|By Shaun Bryant, June 9, 2014||
Article first appeared
Complaints, huh? Well, where do you start? You're not paid enough, the hours are long, and the deadlines are too tight. Well, welcome to the world of the CAD draftsman.
Wikipedia's definition is this: "Drafter, draughtsman (British English), or draftsman (American English) can mean two things:
It can also mean that even though us Brits speak the same language as you guys in America do, spellings can vary! So can words. Been there, done that with hood (bonnet), trunk (boot), sidewalk (pavement), and so on.
So, on to the complaints of a CAD draftsman, or, to be more politically correct, a CAD draftsperson. (Now there is a whole article there in just one sentence, but we will cover that another time.)
Well, there are many complaints. Some are physical, some are rhetorical or metaphorical. It depends on your point of view. I am going to go with workplace complaints. These would come under physical complaints, ranging from an uncomfortable chair to software not doing what it should do, and, perhaps, other people not doing what they should do, too.
To start, let's pull up a chair, right? Physical position is very important when using CAD. A CAD draftsperson can be seated in front of a screen for as many as 10 hours (or more) during a busy workweek. So, not only does the chair need to be comfortable, adjusted properly, and support the lower back, it needs to be of good quality to survive the workplace.
I remember my CAD manager chair very well - a Herman Miller one that I loved. You get what you pay for, and my employer paid for it due to me having lower back issues after an auto accident. The only problem was that a number of other managers in the office loved it, too. It used to disappear occasionally, and I had to search other manager's offices to find it. That was my complaint about the chair: It kept disappearing!
Eventually, I persuaded the procurement and HR departments that all staff should have Herman Miller chairs, using a good business argument of less lower back pain, encouraging better work - and that argument still stands (or sits) true to this day. A CAD draftsperson is only as good as the chair he or she sits in. Trust me. And if you're a chair fan, check out the Herman Miller website at www.hermanmiller.com. The company even provides AutoCAD 3D models and Revit families of its entire catalog. Neat, huh?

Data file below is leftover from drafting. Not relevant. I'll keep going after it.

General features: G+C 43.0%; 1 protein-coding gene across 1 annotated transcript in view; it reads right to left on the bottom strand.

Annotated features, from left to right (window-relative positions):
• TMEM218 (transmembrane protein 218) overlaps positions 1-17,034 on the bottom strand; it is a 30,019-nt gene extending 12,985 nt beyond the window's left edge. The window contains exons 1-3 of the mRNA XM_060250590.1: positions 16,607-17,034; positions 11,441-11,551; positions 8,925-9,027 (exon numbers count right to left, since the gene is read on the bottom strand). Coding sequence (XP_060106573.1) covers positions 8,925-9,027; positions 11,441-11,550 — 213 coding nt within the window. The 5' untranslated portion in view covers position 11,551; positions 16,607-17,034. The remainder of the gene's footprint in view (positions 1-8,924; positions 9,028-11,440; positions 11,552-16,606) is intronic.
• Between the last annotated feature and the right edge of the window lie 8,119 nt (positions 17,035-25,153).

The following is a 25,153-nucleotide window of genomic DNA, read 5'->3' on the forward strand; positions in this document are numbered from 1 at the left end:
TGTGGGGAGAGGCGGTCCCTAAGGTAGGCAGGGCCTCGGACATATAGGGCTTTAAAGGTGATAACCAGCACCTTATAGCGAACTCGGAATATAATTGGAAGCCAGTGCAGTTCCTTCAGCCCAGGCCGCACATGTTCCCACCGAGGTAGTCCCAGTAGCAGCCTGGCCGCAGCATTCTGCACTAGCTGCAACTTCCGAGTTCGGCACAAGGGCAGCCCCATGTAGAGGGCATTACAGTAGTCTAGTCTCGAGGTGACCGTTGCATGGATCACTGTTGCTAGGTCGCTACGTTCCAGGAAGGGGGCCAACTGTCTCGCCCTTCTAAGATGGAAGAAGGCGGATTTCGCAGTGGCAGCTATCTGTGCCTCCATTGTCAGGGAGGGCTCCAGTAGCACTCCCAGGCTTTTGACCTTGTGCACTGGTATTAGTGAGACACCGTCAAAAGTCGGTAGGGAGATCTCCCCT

Now, before I open a huge can of worms here, the things I am going to mention are not exhaustive. No piece of software is ever perfect. There are so many variables here, so let's just look at a few.
When I was a CAD manager, we did two things: We never purchased hardware as a capital expenditure item. We leased through various companies and suppliers, and every two years we had an option to upgrade, which we normally did. We were then offered a price for the existing PCs/laptops that was much lower than the original price two years earlier. We often then purchased some of them for general office use to enhance the general office technology. A two-year-old CAD box makes a very reasonable general office PC/laptop. Also, we offered the older PCs/laptops to staff to purchase for home use. You knew where they had been, and you knew they had been looked after, so it was a good purchase!